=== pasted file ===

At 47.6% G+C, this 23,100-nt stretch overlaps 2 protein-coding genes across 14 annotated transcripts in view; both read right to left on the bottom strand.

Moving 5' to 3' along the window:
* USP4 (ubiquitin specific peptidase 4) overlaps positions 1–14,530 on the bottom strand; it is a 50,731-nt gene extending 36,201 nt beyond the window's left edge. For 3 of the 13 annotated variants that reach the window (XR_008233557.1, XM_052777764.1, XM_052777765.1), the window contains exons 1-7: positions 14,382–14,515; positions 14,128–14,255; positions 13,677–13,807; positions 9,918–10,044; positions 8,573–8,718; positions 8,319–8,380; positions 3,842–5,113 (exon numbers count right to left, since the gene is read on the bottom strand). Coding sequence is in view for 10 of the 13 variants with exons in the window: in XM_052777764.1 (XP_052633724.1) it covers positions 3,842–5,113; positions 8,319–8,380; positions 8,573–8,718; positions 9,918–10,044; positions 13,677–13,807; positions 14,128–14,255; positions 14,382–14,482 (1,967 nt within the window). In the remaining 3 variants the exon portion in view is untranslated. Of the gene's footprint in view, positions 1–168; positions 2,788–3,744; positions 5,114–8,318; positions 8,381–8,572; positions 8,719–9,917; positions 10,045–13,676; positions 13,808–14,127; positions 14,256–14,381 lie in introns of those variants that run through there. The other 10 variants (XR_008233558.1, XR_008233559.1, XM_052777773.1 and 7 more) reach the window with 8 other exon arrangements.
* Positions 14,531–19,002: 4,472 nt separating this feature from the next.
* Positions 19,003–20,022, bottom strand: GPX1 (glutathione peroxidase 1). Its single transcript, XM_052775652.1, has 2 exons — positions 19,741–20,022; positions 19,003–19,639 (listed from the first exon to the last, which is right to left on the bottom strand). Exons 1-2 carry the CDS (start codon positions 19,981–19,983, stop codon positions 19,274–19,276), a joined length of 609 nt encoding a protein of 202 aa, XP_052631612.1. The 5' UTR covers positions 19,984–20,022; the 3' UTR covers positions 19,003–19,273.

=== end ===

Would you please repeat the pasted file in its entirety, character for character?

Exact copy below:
At 47.6% G+C, this 23,100-nt stretch overlaps 2 protein-coding genes across 14 annotated transcripts in view; both read right to left on the bottom strand.

Moving 5' to 3' along the window:
* USP4 (ubiquitin specific peptidase 4) overlaps positions 1–14,530 on the bottom strand; it is a 50,731-nt gene extending 36,201 nt beyond the window's left edge. For 3 of the 13 annotated variants that reach the window (XR_008233557.1, XM_052777764.1, XM_052777765.1), the window contains exons 1-7: positions 14,382–14,515; positions 14,128–14,255; positions 13,677–13,807; positions 9,918–10,044; positions 8,573–8,718; positions 8,319–8,380; positions 3,842–5,113 (exon numbers count right to left, since the gene is read on the bottom strand). Coding sequence is in view for 10 of the 13 variants with exons in the window: in XM_052777764.1 (XP_052633724.1) it covers positions 3,842–5,113; positions 8,319–8,380; positions 8,573–8,718; positions 9,918–10,044; positions 13,677–13,807; positions 14,128–14,255; positions 14,382–14,482 (1,967 nt within the window). In the remaining 3 variants the exon portion in view is untranslated. Of the gene's footprint in view, positions 1–168; positions 2,788–3,744; positions 5,114–8,318; positions 8,381–8,572; positions 8,719–9,917; positions 10,045–13,676; positions 13,808–14,127; positions 14,256–14,381 lie in introns of those variants that run through there. The other 10 variants (XR_008233558.1, XR_008233559.1, XM_052777773.1 and 7 more) reach the window with 8 other exon arrangements.
* Positions 14,531–19,002: 4,472 nt separating this feature from the next.
* Positions 19,003–20,022, bottom strand: GPX1 (glutathione peroxidase 1). Its single transcript, XM_052775652.1, has 2 exons — positions 19,741–20,022; positions 19,003–19,639 (listed from the first exon to the last, which is right to left on the bottom strand). Exons 1-2 carry the CDS (start codon positions 19,981–19,983, stop codon positions 19,274–19,276), a joined length of 609 nt encoding a protein of 202 aa, XP_052631612.1. The 5' UTR covers positions 19,984–20,022; the 3' UTR covers positions 19,003–19,273.